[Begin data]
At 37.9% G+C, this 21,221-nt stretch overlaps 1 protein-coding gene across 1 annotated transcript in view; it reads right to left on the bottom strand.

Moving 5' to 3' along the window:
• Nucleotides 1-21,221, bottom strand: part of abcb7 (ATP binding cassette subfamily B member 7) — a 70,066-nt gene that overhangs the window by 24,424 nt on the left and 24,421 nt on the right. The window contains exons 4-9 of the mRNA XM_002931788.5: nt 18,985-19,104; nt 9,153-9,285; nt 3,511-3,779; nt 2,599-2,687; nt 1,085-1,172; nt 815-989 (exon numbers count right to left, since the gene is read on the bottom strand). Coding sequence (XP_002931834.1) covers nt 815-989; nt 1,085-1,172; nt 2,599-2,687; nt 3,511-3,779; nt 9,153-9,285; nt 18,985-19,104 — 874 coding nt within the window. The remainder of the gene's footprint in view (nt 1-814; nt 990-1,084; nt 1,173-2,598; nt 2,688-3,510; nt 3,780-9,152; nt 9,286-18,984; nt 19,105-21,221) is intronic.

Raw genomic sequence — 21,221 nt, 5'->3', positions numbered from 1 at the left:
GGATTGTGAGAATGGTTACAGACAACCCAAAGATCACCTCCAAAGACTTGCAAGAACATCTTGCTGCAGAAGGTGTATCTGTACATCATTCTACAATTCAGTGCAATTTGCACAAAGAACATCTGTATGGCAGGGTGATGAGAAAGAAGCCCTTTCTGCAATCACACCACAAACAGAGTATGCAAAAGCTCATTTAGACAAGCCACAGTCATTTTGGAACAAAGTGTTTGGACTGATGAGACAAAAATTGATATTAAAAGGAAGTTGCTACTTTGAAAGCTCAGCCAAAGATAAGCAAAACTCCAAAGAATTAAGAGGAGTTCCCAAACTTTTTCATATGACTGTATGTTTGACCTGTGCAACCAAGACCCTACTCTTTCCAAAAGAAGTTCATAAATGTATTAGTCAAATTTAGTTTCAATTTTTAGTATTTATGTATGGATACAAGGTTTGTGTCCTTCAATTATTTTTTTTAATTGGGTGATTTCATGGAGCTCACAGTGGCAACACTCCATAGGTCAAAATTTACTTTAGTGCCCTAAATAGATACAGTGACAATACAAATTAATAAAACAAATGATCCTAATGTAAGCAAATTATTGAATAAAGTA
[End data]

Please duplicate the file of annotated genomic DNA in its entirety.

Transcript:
At 37.9% G+C, this 21,221-nt stretch overlaps 1 protein-coding gene across 1 annotated transcript in view; it reads right to left on the bottom strand.

Moving 5' to 3' along the window:
• Nucleotides 1-21,221, bottom strand: part of abcb7 (ATP binding cassette subfamily B member 7) — a 70,066-nt gene that overhangs the window by 24,424 nt on the left and 24,421 nt on the right. The window contains exons 4-9 of the mRNA XM_002931788.5: nt 18,985-19,104; nt 9,153-9,285; nt 3,511-3,779; nt 2,599-2,687; nt 1,085-1,172; nt 815-989 (exon numbers count right to left, since the gene is read on the bottom strand). Coding sequence (XP_002931834.1) covers nt 815-989; nt 1,085-1,172; nt 2,599-2,687; nt 3,511-3,779; nt 9,153-9,285; nt 18,985-19,104 — 874 coding nt within the window. The remainder of the gene's footprint in view (nt 1-814; nt 990-1,084; nt 1,173-2,598; nt 2,688-3,510; nt 3,780-9,152; nt 9,286-18,984; nt 19,105-21,221) is intronic.

Raw genomic sequence — 21,221 nt, 5'->3', positions numbered from 1 at the left:
GGATTGTGAGAATGGTTACAGACAACCCAAAGATCACCTCCAAAGACTTGCAAGAACATCTTGCTGCAGAAGGTGTATCTGTACATCATTCTACAATTCAGTGCAATTTGCACAAAGAACATCTGTATGGCAGGGTGATGAGAAAGAAGCCCTTTCTGCAATCACACCACAAACAGAGTATGCAAAAGCTCATTTAGACAAGCCACAGTCATTTTGGAACAAAGTGTTTGGACTGATGAGACAAAAATTGATATTAAAAGGAAGTTGCTACTTTGAAAGCTCAGCCAAAGATAAGCAAAACTCCAAAGAATTAAGAGGAGTTCCCAAACTTTTTCATATGACTGTATGTTTGACCTGTGCAACCAAGACCCTACTCTTTCCAAAAGAAGTTCATAAATGTATTAGTCAAATTTAGTTTCAATTTTTAGTATTTATGTATGGATACAAGGTTTGTGTCCTTCAATTATTTTTTTTAATTGGGTGATTTCATGGAGCTCACAGTGGCAACACTCCATAGGTCAAAATTTACTTTAGTGCCCTAAATAGATACAGTGACAATACAAATTAATAAAACAAATGATCCTAATGTAAGCAAATTATTGAATAAAGTA